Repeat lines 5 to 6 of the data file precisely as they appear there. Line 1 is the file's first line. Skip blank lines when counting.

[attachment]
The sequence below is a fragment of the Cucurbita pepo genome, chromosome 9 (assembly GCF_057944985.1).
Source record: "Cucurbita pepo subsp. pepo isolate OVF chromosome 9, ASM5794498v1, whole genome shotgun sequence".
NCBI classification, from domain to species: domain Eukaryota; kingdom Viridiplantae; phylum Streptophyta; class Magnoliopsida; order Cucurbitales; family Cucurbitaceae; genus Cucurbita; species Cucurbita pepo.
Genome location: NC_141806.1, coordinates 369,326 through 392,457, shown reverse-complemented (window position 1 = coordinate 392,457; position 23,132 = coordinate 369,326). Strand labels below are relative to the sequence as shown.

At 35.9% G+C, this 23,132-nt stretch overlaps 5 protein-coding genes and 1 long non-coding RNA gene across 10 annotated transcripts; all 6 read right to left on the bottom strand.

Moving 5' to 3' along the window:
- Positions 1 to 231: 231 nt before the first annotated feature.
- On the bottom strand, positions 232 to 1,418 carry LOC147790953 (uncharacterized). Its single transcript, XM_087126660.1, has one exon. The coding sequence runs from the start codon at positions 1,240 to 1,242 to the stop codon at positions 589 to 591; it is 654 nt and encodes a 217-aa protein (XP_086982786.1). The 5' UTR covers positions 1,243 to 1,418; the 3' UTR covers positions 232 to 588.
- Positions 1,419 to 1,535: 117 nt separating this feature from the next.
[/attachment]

At 35.9% G+C, this 23,132-nt stretch overlaps 5 protein-coding genes and 1 long non-coding RNA gene across 10 annotated transcripts; all 6 read right to left on the bottom strand.

Moving 5' to 3' along the window: